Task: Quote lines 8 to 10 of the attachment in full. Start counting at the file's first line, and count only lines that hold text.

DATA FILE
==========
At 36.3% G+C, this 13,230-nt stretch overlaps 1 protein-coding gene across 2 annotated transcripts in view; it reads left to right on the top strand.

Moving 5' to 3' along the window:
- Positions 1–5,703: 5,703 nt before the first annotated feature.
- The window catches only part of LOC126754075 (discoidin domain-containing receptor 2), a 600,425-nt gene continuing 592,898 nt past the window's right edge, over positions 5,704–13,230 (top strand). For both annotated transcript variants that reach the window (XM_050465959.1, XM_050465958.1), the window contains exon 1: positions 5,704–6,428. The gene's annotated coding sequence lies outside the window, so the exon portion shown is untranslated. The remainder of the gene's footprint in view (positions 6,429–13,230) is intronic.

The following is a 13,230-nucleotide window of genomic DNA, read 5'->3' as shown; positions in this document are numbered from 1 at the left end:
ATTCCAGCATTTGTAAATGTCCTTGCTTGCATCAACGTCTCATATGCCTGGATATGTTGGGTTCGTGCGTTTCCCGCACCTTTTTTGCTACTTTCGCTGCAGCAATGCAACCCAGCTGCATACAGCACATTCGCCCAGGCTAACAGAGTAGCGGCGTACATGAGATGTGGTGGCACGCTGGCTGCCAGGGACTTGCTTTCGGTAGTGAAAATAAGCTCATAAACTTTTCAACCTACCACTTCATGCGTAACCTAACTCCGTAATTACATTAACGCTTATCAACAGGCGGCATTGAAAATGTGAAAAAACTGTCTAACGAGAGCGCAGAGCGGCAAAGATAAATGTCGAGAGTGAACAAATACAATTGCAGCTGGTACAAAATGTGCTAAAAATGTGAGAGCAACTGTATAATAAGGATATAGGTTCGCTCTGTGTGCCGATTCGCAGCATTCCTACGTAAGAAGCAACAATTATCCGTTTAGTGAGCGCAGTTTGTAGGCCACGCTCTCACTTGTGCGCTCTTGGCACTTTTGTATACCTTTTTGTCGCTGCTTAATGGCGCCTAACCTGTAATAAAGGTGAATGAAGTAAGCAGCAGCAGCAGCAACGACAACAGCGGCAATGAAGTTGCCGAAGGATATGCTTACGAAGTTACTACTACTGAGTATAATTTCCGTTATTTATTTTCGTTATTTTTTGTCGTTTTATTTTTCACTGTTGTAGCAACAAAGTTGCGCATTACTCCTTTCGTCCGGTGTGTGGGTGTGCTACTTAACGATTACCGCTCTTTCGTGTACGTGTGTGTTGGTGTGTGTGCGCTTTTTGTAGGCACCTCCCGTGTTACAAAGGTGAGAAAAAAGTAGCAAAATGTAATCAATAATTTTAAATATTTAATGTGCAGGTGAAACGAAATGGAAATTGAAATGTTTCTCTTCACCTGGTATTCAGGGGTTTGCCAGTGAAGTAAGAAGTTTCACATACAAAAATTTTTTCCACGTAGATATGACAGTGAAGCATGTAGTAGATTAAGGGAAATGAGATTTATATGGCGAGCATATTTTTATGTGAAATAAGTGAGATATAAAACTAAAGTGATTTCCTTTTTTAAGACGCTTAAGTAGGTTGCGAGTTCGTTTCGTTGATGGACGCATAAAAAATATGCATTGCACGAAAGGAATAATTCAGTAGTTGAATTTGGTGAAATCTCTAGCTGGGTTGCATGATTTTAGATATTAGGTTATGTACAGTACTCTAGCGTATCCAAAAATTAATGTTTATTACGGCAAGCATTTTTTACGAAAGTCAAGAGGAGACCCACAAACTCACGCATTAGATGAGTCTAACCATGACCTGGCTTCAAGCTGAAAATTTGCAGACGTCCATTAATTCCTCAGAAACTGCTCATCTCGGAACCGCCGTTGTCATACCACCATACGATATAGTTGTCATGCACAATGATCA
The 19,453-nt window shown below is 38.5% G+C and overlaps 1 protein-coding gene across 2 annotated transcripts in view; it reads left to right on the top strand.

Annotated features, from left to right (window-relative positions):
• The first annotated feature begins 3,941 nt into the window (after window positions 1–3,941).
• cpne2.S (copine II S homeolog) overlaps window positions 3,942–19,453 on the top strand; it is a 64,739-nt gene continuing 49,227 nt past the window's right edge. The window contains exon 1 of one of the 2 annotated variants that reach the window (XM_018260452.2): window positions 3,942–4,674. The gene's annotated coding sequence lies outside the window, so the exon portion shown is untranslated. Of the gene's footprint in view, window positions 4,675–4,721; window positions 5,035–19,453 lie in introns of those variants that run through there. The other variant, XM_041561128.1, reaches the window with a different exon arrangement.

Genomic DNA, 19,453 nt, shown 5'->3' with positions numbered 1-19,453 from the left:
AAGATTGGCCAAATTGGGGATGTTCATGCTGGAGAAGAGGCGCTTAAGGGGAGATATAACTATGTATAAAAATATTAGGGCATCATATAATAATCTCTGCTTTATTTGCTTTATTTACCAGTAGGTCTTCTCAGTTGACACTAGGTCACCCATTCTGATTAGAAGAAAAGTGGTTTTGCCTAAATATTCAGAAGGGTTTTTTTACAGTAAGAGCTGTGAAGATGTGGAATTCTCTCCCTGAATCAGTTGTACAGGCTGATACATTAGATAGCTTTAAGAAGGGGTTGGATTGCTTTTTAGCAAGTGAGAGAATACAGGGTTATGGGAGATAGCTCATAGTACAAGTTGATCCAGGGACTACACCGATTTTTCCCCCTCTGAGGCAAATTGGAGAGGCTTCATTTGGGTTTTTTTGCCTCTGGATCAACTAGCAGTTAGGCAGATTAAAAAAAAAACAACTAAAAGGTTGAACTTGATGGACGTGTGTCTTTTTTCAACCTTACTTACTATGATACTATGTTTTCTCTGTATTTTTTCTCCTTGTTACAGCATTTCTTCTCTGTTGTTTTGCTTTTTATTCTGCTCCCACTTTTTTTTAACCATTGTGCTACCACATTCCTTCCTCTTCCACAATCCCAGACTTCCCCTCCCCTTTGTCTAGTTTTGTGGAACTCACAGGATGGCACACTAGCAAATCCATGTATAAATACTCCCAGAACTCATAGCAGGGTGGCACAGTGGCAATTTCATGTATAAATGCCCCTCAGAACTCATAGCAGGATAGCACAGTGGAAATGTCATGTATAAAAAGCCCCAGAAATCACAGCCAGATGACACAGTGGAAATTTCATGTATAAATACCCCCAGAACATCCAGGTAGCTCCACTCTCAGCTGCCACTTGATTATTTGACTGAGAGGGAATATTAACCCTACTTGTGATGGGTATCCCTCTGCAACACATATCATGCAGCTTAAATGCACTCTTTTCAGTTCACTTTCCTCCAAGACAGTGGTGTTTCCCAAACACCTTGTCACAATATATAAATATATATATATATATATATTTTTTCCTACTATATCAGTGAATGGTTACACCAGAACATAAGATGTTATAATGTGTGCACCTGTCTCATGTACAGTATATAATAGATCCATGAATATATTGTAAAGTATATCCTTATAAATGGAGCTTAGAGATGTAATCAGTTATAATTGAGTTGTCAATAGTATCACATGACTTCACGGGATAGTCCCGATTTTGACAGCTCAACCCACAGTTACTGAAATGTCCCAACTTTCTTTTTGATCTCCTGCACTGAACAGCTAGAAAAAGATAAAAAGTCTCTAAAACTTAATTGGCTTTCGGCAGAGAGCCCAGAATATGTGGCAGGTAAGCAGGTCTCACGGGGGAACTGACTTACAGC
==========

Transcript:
Annotated features, from left to right (window-relative positions):
• The first annotated feature begins 3,941 nt into the window (after window positions 1–3,941).
• cpne2.S (copine II S homeolog) overlaps window positions 3,942–19,453 on the top strand; it is a 64,739-nt gene continuing 49,227 nt past the window's right edge. The window contains exon 1 of one of the 2 annotated variants that reach the window (XM_018260452.2): window positions 3,942–4,674. The gene's annotated coding sequence lies outside the window, so the exon portion shown is untranslated. Of the gene's footprint in view, window positions 4,675–4,721; window positions 5,035–19,453 lie in introns of those variants that run through there. The other variant, XM_041561128.1, reaches the window with a different exon arrangement.